Thursday, 25 February 2016

The Preference for Choice

Bias or preference?

Tyler at Marginal Revolution links to a new paper by Sunstein and co-authors showing that people in the lab prefer not to delegate responsibility for choices over to advisors, even when doing so would expectationally improve payoffs.

Now underdelegation can be a real problem in business and organisational environments: figuring out how to delegate well is important for productivity.

But think too on the flip-side of this. Some branches of behavioural economics suggest that people need to have choices taken away from them, or that their choices need to be strongly guided towards particular outcomes.

This paper suggests that people just hate having choices taken away from them, even when it reduces the payoffs they get in the lab.
Our results demonstrate that participants are willing to forgo rewards for the opportunity to control their own payoffs. This preference was observed not only when faced with potential gains (in accord with Owens et al. 2014), but also when faced with potential losses. Moreover, our findings indicate that participants accurately assess the (sub)optimality of their delegation choices, suggesting that they are aware of the premium they are paying to maintain control.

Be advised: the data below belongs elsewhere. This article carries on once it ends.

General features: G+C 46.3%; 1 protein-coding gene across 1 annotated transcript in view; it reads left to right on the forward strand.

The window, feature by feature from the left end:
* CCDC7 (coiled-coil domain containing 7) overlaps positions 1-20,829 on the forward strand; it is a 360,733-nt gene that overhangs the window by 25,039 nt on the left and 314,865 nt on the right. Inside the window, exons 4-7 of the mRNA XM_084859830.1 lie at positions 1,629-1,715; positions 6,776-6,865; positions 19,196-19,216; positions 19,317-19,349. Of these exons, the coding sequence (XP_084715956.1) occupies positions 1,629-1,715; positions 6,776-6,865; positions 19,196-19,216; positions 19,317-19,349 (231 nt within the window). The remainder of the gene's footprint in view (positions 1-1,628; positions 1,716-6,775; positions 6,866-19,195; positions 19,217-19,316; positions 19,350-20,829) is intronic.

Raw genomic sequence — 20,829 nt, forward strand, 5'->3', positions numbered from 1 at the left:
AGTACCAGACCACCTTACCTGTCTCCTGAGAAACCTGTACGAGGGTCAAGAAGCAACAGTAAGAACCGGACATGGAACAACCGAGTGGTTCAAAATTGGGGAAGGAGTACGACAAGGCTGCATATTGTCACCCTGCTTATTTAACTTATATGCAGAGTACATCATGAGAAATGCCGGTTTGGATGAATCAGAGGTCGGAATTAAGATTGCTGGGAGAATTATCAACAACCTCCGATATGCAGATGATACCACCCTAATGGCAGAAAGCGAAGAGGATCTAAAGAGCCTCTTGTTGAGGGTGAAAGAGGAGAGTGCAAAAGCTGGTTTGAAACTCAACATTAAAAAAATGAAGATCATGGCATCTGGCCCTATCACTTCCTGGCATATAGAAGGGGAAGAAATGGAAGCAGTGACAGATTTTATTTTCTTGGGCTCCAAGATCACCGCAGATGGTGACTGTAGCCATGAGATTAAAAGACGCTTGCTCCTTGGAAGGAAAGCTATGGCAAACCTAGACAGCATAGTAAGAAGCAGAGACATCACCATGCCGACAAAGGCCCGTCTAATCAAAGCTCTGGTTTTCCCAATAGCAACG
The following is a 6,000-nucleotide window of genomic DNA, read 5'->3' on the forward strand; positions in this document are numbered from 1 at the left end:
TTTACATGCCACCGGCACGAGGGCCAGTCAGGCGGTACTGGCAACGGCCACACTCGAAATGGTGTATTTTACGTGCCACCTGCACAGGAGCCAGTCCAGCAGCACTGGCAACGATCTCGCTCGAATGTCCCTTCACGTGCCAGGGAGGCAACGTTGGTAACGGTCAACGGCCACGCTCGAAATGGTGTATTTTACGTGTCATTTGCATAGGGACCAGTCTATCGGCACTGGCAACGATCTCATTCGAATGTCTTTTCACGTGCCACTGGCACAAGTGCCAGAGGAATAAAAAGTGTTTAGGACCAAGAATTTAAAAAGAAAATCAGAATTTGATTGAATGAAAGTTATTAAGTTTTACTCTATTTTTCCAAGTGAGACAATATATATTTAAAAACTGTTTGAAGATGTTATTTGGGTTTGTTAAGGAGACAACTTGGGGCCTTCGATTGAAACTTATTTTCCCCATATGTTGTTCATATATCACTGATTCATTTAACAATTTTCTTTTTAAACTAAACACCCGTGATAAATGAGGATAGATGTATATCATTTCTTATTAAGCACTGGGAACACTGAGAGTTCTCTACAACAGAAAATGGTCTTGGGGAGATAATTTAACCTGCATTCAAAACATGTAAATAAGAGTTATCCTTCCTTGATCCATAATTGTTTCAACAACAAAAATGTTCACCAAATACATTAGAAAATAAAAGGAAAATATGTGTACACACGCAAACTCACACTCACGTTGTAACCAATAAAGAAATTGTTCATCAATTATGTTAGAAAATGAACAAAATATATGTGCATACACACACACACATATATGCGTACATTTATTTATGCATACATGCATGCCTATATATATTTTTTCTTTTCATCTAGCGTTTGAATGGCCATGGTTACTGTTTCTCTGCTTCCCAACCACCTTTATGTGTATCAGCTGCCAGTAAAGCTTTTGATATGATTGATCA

Was it because people are stupid and overconfident about how well they'll do making their own decisions?
The results could not be explained by participants’ overconfidence in their ability to maximize rewards and minimize losses, as their beliefs regarding their own ability were elicited and accounted for. In fact, on average participants did not express overconfidence in Experiment I and were only slightly overconfident in Experiment II. This is not surprising, as the task was designed to minimize overconfidence; participants (1) were unlikely to hold prior beliefs about their ability from “real world” experience (2) had a 50% likelihood of making the correct choice on every trial, and (3) were given plenty of experience with the task. Participants were also given complete information about potential advisors, which would allow them to make rational decisions. Thus, under-delegation could not be attributed to a systematic misperception of either the subject’s expected utility or the advisor’s expected utility. Indeed, when questioned about their ability to delegate accurately, participants provided surprisingly accurate assessments.
People are willing to pay a premium to control their own choices: the ability to choose has value. On the flip side, though not in this paper, taking those choices away from people is insulting.

Would that the value of choice were not assumed away in policy applications of behavioural economics.

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